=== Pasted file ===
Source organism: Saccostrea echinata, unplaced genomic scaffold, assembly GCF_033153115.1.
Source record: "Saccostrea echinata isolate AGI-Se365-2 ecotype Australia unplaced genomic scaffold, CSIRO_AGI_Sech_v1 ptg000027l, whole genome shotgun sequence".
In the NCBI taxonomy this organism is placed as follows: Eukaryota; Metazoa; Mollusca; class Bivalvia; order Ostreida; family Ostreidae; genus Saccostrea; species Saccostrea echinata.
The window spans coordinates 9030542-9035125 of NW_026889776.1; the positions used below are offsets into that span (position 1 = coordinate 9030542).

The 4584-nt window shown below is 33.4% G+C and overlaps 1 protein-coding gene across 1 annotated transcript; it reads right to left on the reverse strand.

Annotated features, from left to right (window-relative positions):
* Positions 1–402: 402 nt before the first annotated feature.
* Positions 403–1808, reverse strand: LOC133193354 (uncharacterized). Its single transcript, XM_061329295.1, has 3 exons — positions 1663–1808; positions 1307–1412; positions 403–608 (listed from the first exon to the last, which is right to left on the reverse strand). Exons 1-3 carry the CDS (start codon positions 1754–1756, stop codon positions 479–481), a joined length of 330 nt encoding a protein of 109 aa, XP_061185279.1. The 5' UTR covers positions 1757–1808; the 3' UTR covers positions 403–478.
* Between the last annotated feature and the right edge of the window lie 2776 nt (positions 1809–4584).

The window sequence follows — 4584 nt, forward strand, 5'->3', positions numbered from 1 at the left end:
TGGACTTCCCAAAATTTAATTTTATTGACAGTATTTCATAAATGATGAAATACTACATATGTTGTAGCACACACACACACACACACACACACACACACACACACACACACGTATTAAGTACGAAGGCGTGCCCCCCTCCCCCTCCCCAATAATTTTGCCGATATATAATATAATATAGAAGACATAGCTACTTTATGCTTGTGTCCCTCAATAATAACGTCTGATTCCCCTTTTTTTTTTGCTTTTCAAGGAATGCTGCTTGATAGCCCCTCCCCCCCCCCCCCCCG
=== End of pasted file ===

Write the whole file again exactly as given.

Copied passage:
Source organism: Saccostrea echinata, unplaced genomic scaffold, assembly GCF_033153115.1.
Source record: "Saccostrea echinata isolate AGI-Se365-2 ecotype Australia unplaced genomic scaffold, CSIRO_AGI_Sech_v1 ptg000027l, whole genome shotgun sequence".
In the NCBI taxonomy this organism is placed as follows: Eukaryota; Metazoa; Mollusca; class Bivalvia; order Ostreida; family Ostreidae; genus Saccostrea; species Saccostrea echinata.
The window spans coordinates 9030542-9035125 of NW_026889776.1; the positions used below are offsets into that span (position 1 = coordinate 9030542).

The 4584-nt window shown below is 33.4% G+C and overlaps 1 protein-coding gene across 1 annotated transcript; it reads right to left on the reverse strand.

Annotated features, from left to right (window-relative positions):
* Positions 1–402: 402 nt before the first annotated feature.
* Positions 403–1808, reverse strand: LOC133193354 (uncharacterized). Its single transcript, XM_061329295.1, has 3 exons — positions 1663–1808; positions 1307–1412; positions 403–608 (listed from the first exon to the last, which is right to left on the reverse strand). Exons 1-3 carry the CDS (start codon positions 1754–1756, stop codon positions 479–481), a joined length of 330 nt encoding a protein of 109 aa, XP_061185279.1. The 5' UTR covers positions 1757–1808; the 3' UTR covers positions 403–478.
* Between the last annotated feature and the right edge of the window lie 2776 nt (positions 1809–4584).

The window sequence follows — 4584 nt, forward strand, 5'->3', positions numbered from 1 at the left end:
TGGACTTCCCAAAATTTAATTTTATTGACAGTATTTCATAAATGATGAAATACTACATATGTTGTAGCACACACACACACACACACACACACACACACACACACACACACGTATTAAGTACGAAGGCGTGCCCCCCTCCCCCTCCCCAATAATTTTGCCGATATATAATATAATATAGAAGACATAGCTACTTTATGCTTGTGTCCCTCAATAATAACGTCTGATTCCCCTTTTTTTTTTGCTTTTCAAGGAATGCTGCTTGATAGCCCCTCCCCCCCCCCCCCCCG